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Part $a$ of the drawing shows a bucket of water suspended from the pulley of a well; the tension in therope is 92.0 $\mathrm{N}$ . Part $b$ shows the same bucket of water being pulled up fromthe well at a constant velocity. What is the tension in the rope in part $b$ ?

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$[184 \mathrm{N}]$

Physics 101 Mechanics

Chapter 4

Forces and Newton’s Laws of Motion

Newton's Laws of Motion

Applying Newton's Laws

Rutgers, The State University of New Jersey

University of Michigan - Ann Arbor

Simon Fraser University

University of Sheffield

Lectures

03:28

Newton's Laws of Motion are three physical laws that, laid the foundation for classical mechanics. They describe the relationship between a body and the forces acting upon it, and its motion in response to those forces. These three laws have been expressed in several ways, over nearly three centuries, and can be summarised as follows: In his 1687 "Philosophiæ Naturalis Principia Mathematica" ("Mathematical Principles of Natural Philosophy"), Isaac Newton set out three laws of motion. The first law defines the force F, the second law defines the mass m, and the third law defines the acceleration a. The first law states that if the net force acting upon a body is zero, its velocity will not change; the second law states that the acceleration of a body is proportional to the net force acting upon it, and the third law states that for every action there is an equal and opposite reaction.

03:43

In physics, dynamics is the branch of physics concerned with the study of forces and their effect on matter, commonly in the context of motion. In everyday usage, "dynamics" usually refers to a set of laws that describe the motion of bodies under the action of a system of forces. The motion of a body is described by its position and its velocity as the time value varies. The science of dynamics can be subdivided into, Dynamics of a rigid body, which deals with the motion of a rigid body in the frame of reference where it is considered to be a rigid body. Dynamics of a continuum, which deals with the motion of a continuous system, in the frame of reference where the system is considered to be a continuum.

02:21

Part $a$ of the drawing sh…

00:44

00:57

Part $a$ of the drawing …

01:37

Pulling up on a rope, you …

01:24

A $4.80-\mathrm{kg}$ bucke…

03:54

04:45

The two blocks in Fig. 4.3…

07:31

The two blocks in $\textbf…

03:58

As part $a$ of the drawing…

05:12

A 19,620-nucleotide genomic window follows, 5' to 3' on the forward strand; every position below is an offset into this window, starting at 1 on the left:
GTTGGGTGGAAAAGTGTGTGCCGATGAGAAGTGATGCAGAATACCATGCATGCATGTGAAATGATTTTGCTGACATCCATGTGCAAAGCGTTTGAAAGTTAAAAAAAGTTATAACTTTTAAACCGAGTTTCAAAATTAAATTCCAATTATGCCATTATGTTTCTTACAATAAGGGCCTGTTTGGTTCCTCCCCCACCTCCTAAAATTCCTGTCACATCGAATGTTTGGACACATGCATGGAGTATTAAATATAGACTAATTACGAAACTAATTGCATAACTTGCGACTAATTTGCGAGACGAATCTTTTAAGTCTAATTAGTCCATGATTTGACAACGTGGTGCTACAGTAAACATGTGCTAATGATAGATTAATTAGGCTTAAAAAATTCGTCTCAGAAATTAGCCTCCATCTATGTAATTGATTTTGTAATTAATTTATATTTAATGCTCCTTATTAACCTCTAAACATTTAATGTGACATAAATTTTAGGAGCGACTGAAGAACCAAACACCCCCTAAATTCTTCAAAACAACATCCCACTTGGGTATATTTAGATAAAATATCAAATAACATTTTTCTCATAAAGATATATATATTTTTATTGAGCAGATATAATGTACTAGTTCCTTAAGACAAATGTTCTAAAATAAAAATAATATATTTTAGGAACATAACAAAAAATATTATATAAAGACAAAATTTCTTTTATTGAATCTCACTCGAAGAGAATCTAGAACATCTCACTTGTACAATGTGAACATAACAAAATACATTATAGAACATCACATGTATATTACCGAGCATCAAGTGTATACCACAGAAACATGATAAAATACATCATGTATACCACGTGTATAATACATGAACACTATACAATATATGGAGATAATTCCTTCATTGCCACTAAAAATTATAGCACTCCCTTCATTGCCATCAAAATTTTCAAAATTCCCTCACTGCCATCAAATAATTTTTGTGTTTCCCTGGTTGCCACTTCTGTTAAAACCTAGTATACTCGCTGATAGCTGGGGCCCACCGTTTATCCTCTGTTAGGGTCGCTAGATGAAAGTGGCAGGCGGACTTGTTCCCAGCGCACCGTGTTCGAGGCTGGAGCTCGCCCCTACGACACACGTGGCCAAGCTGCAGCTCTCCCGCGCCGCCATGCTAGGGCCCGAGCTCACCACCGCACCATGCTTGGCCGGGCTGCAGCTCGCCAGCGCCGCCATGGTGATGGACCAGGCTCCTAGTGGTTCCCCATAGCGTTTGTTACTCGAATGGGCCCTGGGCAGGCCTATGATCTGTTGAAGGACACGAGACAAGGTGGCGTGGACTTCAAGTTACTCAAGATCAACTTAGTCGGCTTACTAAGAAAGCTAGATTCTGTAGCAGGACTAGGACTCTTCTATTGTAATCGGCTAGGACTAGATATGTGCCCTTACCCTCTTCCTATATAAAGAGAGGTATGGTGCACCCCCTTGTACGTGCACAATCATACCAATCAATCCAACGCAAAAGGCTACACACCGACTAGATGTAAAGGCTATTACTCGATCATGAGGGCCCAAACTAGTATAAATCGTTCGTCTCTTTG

(II) One 3.2-kg paint buck…

03:57

03:45

Two buckets of sand hang f…

04:11

An object of mass $M$ is h…

09:57

The two blocks in Fig. $\m…

03:21

(II) One $3.2-\mathrm{kg}$…

in part a of the drawing. The book It Off Water is being sustained by this rope, which produces attention force and distension. Forces are counter acting the weight force in the first situation so we can apply Newton's second law on the first situation to calculate what is the weight off the bucket. So let me choose the reference frame for the Newton's second law as follows. Everything that is pointing up is pointing to the positive direction, and everything that is pointing down as a consequence is pointing to the negative direction. Therefore, applying Newton's second law to situation A, we get the following than that force is equals to the mass off the bucket times its acceleration note that the bucket is not moving anywhere. Therefore its acceleration is equal to zero. Then the net force that acts on the book. It is equal to zero on that situation. Then the forces that compose the net force in the situation are the two tensions and the weight forced reform. We have the following one tensions plus the order tension mind, as the weight foresees equals +20 then two times irritation is equals to do enforce the tensions. Egos to 92 noodles. Therefore, two times 92. Is he close to the weight, then the weight off the bucket is equals to 184 Newtons. Now on the situation be we can apply Newton's second law again, and this time we have the following. The net force is equal to the mass off the bucket times acceleration off the bucket. Now the buckets moving. But it's moving with a cause. That velocity, therefore acceleration is zero again. Then the net force steals being equals 20 But this time we have only one tension sustaining the bucket. Only this tension, which I had colored three t prime then the prime minus. The weight force is equal to zero. Therefore, t prime is equals to the weight force which is equals to 184 new terms. Then the tension on the rope In the second situation Yes, 184 new terms

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